The report also highlights the limitations that OSI faced as it was established thirty years after the war was over.  By that time, survivors were already elderly and their testimony, already considered to be unreliable, was treated with skepticism.  In addition, its early operations occurred during the Cold War when much of the information about Nazi war crimes was still in the Soviet bloc and therefore inaccessible by American lawyers.  But despite these and other obstacles, the report lays out both OSI’s successes and failures as it recounts its efforts to prosecute and deport naturalized citizens accused of Nazi war crimes.

While its focus is on the Holocaust era, the report’s relevance cannot be overstated.  It will live on not only within the context of Holocaust study and research but also as a blueprint for investigating and prosecuting other war criminals from other genocides.   Indeed, according to the report, OSI’s work has already played an influential role in war crimes trials in Rwanda.  In 2003, the International Criminal Tribunal for Rwanda cited OSI cases in its conviction against three propagandists for inciting genocide.   But with much of its World War II related work coming to an end, the ongoing John Demjanjuk case not withstanding, the OSI is turning its own attention elsewhere.   In 2004, the OSI became a permanent part of the Department of Justice and will be involved in prosecuting more contemporary war criminals.  Sadly, it is clear that OSI may never become irrelevant.  But because of this report, we have at least learned how fortunate we are that it exists at all.

Symi Rom-Rymer writes and blogs about Jewish and Muslim communities in the US and Europe.

The Human Touch

By Merav Levkowitz

Tuesday (November 9th) marked seventy-two years since Kristallnacht, the “night of broken glass,” which marked the beginning of the Holocaust in Germany. The first manifestation of Nazi-led violence against the Jews, Kristallnacht saw destruction and vandalism of synagogues and Jewish businesses. Over the past few days, Jewish communities around the world have gathered to remember Kristallnacht and the Holocaust. While “Never Forget” has become a mantra for the Jewish people in particular, I, as many others, fear that as time goes on, we risk distancing ourselves from the Holocaust in a dangerous way.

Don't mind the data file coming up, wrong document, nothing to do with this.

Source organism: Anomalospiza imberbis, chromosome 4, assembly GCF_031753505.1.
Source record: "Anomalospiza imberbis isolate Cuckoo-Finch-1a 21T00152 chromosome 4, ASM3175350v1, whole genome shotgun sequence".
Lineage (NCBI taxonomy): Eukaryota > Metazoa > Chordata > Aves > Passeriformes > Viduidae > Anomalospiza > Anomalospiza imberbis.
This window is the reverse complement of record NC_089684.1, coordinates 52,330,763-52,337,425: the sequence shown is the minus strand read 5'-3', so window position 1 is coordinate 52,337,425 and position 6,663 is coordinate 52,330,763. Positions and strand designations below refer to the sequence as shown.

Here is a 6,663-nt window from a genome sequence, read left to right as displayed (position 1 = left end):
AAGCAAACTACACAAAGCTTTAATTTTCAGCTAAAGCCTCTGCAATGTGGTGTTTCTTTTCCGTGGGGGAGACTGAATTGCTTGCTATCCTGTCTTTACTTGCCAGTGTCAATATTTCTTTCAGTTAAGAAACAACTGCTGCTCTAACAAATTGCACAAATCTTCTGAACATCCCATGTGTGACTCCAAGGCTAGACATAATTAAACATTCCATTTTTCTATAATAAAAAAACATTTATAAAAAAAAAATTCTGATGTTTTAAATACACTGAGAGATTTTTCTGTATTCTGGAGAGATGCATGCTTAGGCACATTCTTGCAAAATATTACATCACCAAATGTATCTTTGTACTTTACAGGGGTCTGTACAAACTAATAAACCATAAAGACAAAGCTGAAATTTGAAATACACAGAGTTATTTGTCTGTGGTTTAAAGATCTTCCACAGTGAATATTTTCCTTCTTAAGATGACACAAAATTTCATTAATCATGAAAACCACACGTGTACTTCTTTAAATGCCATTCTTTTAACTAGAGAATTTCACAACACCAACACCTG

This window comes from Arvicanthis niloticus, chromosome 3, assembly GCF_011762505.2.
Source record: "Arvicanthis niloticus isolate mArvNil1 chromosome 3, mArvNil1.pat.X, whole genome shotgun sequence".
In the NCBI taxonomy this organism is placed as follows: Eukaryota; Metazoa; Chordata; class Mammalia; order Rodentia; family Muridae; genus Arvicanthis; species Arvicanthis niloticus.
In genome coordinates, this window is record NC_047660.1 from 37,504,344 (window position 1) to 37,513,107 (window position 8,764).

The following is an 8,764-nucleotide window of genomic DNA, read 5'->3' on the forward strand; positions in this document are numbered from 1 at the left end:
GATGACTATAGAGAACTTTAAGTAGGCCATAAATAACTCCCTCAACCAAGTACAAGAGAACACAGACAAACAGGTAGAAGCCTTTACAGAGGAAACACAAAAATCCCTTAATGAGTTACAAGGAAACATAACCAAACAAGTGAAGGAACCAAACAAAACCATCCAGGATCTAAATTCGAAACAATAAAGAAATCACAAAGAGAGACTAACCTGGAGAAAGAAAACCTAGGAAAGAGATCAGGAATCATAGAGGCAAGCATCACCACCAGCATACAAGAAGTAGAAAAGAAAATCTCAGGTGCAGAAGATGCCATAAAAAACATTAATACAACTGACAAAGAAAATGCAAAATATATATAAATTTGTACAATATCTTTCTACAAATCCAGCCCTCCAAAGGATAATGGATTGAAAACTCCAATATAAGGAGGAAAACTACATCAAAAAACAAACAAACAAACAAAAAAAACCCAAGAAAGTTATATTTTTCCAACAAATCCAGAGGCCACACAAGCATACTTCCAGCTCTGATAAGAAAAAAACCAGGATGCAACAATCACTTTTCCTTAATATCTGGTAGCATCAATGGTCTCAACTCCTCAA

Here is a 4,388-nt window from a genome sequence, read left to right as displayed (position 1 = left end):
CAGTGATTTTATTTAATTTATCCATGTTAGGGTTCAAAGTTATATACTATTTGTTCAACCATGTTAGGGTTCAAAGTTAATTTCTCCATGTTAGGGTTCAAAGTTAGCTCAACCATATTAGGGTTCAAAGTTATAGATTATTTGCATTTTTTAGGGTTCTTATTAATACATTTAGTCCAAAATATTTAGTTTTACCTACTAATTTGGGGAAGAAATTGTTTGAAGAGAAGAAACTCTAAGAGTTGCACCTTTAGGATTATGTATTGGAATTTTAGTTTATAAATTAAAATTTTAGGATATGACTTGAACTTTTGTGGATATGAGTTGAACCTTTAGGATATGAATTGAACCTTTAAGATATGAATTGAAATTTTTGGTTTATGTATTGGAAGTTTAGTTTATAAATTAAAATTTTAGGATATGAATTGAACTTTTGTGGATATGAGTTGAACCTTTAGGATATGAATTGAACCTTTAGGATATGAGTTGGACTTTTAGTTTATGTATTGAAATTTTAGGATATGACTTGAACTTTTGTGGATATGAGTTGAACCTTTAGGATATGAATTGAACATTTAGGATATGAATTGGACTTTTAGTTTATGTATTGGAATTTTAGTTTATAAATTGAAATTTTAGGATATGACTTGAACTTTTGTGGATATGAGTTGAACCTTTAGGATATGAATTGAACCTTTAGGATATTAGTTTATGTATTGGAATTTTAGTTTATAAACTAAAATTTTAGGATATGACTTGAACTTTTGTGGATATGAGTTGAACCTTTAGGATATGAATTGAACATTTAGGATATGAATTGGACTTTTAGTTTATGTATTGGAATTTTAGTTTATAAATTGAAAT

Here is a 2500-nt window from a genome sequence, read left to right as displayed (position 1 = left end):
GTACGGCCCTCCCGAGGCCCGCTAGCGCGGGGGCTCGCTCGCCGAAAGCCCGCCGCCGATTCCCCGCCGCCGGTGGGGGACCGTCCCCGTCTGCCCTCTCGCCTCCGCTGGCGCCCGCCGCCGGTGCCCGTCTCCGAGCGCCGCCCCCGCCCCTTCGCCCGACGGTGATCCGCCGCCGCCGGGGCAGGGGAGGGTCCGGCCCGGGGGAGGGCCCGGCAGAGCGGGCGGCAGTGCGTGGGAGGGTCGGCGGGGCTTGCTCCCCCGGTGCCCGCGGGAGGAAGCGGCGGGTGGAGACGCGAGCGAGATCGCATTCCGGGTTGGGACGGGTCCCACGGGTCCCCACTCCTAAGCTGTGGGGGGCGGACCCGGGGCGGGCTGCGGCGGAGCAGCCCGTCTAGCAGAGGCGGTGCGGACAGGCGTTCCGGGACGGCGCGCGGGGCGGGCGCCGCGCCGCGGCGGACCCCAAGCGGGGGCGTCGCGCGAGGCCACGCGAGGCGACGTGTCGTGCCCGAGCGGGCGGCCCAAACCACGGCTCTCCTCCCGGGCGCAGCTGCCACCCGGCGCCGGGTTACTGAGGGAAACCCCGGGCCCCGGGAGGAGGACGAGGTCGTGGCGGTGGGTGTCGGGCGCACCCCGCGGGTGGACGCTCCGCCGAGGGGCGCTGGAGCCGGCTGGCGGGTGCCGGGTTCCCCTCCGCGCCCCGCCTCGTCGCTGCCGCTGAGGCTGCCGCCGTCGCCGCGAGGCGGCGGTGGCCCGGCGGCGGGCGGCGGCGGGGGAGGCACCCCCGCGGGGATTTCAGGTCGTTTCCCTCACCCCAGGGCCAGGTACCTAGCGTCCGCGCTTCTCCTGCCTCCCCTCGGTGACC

While the Holocaust remains at the root of much of contemporary Jewish thought and action, for many of us it lives on as part of collective memory, which causes pain but is very much intangible. As American Jews in particular, the realities of 1940s Europe are remarkably distant.

Though I am not a descendant of concentration camp survivors, my paternal grandparents escaped to Israel from Poland just before World War II. On both sides, their large families perished at the hands of the Nazis. While I did not grow up seeing the direct imprints (tattoos, even) of the Nazis, the Holocaust was made real for me by my father’s stories of growing up without grandparents. Beyond the stories of what happened, I was struck by what could have been—that is, the way world Jewry, and on a small scale, my own family, would have been different if not for the Nazis.

Museums, monuments, organizations, and films that seek to preserve the memory of the Holocaust, those who perished, and those who acted righteously are crucial to the preservation of knowledge and memory. But they are often sterile; there is nothing like the human touch. In the vast hallways of the United States Holocaust Memorial Museum, among the statistics and the photographs, I get the chills, but it is when I hear a survivor’s personal account—a story of being separated from parents, for example—that my heart aches and I cry.

My generation is the last that will have the opportunity to meet Holocaust survivors in person. As we lose these contacts, I fear that our understanding of the Holocaust risks fading like old photographs and becoming diluted. It is our duty to maintain our ties with survivors for as long as possible and to preserve their stories. Even in a globalized, virtual world, the human connection continues to reign supreme. Reach out and connect, so that we never forget.

A Familiar Injustice

by Ben Goldberg

Martin Luther King, Jr. once said, “Injustice anywhere is a threat to justice everywhere.”  If that’s the case, Italy and France’s recent treatment of Roma (aka gypsies) should give us pause.

Originally from South Asia, the Roma are a nomadic people who have settled all across Europe.  Often linked to crime, the Roma have a long history of being persecuted.  In the Holocaust, they suffered proportional losses greater than any ethnic group besides the Jews.

65 years later, they are being persecuted once again.

France has deported more than 1,000 Roma to Bulgaria and Romania, linking the ethnic group to high incidents of crime. Despite condemnation from Human Rights watchdog groups, the Italian city of Milan quickly followed suit, demolishing and bulldozing several Roma camps.  Meanwhile, the Serbian government has forcefully evicted Roma gypsies from their homes in Belgrade, demolishing the houses while the families looked on. Most of the Roma in Belgrade came only after being expelled from other parts of Europe.

Anti-immigration sentiment is common, and it remains a hot button issue in America, across Europe, and around the world. But the unabashedly racist rhetoric surrounding the expulsion raises a big red flag.